Judges are empowered to make parenting decisions for parents that cannot reach a consensus. The scope of these powers is wider than the “if, how and when” a child will see their parents. These decisions can include a child’s school, whether the child should undergo a medical procedure, if the child should have a relationship with a person who has been accused of child abuse, and much more.
Judges can also make financial decisions for couples unable to agree upon the division of their assets. This can have significant implications for both parties’ financial wellbeing, including their standard of living, housing options and when retirement might be affordable.
All of this strikes at the core an individual’s personal liberty. The stakes are high and occur in a context where most of the evidence is obscured behind closed doors. This gives family law an emotionally raw edge. It is about real people with real problems – and that demands the attention of lawmakers.
There is also the need to protect the vulnerable, such as victims of family violence. The power imbalance of parties involved in a relationship break-up is often gravely disproportionate, and threats to personal safety can be heightened after a separation.
We must next ask whether this is the reform to end all family law reforms? Will this provide the magic cure to the system’s ills, eliminating the need for subsequent reviews?
The short answer is no.
Our family law system isn’t being overhauled now because it was “wrong” in the first place; it is being overhauled because it has become outdated and inefficient in the delivery of timely justice. Society has outgrown it.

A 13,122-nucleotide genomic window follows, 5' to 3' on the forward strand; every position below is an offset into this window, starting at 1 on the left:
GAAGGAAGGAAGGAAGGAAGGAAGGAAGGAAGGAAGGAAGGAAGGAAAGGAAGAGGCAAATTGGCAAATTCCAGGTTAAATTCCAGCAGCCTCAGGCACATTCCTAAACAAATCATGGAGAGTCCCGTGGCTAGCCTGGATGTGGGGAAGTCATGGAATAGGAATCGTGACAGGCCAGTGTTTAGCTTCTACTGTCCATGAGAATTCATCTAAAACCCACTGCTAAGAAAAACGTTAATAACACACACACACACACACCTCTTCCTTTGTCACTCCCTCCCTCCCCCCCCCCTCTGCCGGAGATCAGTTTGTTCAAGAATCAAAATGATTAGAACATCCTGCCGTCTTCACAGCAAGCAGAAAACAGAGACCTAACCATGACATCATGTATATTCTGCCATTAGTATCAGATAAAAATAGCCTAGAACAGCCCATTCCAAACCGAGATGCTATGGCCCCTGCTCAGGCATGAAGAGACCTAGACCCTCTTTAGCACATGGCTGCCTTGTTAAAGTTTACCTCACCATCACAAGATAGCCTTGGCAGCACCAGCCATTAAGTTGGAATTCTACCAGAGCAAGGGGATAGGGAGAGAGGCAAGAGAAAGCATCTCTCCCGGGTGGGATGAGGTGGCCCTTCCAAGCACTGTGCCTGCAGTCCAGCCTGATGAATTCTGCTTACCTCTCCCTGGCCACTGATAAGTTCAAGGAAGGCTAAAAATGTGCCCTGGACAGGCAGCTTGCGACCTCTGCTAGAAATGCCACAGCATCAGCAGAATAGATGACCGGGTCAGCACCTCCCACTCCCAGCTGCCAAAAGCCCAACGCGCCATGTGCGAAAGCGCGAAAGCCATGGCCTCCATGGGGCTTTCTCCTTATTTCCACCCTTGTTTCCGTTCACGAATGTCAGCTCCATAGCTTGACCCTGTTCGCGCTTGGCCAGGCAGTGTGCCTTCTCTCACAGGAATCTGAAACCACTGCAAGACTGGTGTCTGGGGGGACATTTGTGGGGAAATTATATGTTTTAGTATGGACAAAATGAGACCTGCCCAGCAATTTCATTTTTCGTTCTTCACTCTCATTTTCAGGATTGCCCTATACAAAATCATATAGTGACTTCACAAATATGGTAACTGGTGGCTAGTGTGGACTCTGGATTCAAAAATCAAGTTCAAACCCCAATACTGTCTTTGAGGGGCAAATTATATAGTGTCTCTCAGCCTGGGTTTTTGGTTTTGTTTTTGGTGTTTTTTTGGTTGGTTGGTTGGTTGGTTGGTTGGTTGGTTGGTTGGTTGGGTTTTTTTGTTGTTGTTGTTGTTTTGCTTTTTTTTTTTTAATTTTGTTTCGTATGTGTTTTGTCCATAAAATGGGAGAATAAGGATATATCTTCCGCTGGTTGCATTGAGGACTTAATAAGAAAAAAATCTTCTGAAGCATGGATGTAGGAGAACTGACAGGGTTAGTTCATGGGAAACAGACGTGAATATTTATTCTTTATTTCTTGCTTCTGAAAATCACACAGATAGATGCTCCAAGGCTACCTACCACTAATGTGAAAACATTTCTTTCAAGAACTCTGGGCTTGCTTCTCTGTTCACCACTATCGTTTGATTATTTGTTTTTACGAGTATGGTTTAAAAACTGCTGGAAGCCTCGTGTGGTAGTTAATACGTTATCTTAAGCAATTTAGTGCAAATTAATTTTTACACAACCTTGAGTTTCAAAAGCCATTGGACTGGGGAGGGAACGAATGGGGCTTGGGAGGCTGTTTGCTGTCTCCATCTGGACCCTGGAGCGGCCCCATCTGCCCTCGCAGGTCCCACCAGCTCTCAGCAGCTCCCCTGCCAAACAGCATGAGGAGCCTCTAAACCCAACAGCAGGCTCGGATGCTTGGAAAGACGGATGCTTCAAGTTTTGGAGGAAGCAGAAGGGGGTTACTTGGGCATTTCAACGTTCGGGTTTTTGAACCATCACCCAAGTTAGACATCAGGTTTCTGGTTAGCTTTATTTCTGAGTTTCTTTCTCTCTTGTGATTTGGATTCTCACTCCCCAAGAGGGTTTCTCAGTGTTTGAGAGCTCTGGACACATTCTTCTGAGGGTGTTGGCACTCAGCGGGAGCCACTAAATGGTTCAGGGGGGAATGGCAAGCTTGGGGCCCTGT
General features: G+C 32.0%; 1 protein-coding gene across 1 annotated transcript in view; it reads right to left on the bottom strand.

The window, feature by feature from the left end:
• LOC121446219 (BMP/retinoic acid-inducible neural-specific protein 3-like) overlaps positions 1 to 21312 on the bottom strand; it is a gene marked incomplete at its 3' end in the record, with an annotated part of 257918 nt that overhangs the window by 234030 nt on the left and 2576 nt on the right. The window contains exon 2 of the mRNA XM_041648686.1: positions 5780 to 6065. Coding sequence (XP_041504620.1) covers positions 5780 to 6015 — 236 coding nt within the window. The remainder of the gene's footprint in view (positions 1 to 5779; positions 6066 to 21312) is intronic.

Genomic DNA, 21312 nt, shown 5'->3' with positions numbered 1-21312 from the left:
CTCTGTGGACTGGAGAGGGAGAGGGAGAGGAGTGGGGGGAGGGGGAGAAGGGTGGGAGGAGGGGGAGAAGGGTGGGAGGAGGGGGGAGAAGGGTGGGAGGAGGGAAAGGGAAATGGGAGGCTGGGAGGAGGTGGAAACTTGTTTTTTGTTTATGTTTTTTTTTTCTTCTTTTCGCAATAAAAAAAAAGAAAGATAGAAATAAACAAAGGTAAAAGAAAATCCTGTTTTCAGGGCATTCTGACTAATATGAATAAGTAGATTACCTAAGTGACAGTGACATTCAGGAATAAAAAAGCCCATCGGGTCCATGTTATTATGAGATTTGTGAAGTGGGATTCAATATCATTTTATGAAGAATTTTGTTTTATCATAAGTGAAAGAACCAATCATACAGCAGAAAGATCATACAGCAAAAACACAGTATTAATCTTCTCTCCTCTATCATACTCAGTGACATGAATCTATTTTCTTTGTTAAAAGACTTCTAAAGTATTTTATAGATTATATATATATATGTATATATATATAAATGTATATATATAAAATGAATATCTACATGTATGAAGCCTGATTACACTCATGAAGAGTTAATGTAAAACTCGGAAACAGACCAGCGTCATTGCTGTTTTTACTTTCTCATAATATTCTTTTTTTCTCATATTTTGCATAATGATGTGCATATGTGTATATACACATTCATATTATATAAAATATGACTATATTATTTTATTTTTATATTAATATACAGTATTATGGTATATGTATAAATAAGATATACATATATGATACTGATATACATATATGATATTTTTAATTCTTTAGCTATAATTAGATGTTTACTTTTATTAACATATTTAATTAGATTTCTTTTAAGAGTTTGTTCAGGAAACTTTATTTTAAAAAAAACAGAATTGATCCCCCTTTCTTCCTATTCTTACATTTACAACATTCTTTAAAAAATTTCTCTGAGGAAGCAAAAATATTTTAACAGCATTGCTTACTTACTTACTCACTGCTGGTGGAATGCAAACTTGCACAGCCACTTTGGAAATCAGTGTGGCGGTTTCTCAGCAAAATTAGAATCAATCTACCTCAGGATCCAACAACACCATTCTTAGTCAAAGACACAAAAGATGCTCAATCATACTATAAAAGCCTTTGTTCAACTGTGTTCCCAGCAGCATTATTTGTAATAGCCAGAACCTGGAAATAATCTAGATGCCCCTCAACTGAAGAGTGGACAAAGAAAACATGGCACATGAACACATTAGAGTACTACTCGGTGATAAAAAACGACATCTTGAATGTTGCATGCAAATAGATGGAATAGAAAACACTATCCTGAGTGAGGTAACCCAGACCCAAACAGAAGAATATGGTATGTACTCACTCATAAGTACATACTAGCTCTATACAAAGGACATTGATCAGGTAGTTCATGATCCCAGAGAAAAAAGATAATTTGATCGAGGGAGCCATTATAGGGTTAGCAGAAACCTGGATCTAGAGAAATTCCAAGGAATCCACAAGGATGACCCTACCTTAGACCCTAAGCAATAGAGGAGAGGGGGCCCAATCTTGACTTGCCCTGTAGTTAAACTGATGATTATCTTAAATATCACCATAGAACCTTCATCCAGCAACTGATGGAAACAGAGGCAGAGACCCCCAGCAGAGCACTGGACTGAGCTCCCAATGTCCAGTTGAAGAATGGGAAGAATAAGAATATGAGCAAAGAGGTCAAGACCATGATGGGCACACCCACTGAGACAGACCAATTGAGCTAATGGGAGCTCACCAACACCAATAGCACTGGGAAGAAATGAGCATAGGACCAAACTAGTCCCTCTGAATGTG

Any legal system must change with its people and society. Changes in community values will pre-empt what future policymakers do with family law well beyond 2018/19 and the release of this review.
There is a diverse group of people engaging with family law today: those with disabilities and mental health concerns; those impacted by social and economic disadvantage; people with substance dependencies; parties of varying cultural backgrounds and those with language barriers, to name a few. These evolving diversities will warrant a progressive legal system that responds to human needs. On top of this is the increasing diversity of families: changing gender roles, same-sex relationships, surrogacy and grandparents as primary carers.
This diversity could never have been anticipated when the family law system was last overhauled and, likewise, we in 2018 cannot predict what future family units may look like. Future law reform is inevitable because, try as we might, we are never going to arrive at a perfect system.
The existence of the family law system itself is a “necessary evil” – a product of human suffering, failed hope and the bitter conflict that comes from lost dreams and broken hearts.
While many clients come seeking justice and restitution of their hurt and loss, they often exit the system feeling despondent that the process did not “right the wrongs” endured in their most intimate relationships.
Sadly, ALRC review or not, there is no legal solution that is wholly capable of fixing what are, in fact, social problems. Hurt, deception, betrayal and conflict cannot be healed by a legal band-aid. As a result, there is an inherent ceiling to the levels of “customer satisfaction” that punters can expect from the family law system.
To overcome this our legislators must be astute, sophisticated thinkers, well-informed about the tremendous complexities and diversity in family law. They must be attuned to the evolution of the family unit which, judging by past experience, will continue to develop in ways we cannot even contemplate today.
Our family law system will need to change, respond to and move with changes within our families and within society as a whole. As a result, as welcome as it is, this will not be the reform to end all reforms, but a much-needed first step towards a system that helps, rather than hurts, families.
Individuals may share their experiences of family law with the ALRC review. Individuals who have a story to tell are welcome to do so confidentially at the ALRC ‘Tell Us Your Story’ page, or may make a submission in response to the Issues paper by 7 May 2018.
Jane Miller is a partner at Tindall Gask Bentley Lawyers and an accredited Family Law specialist.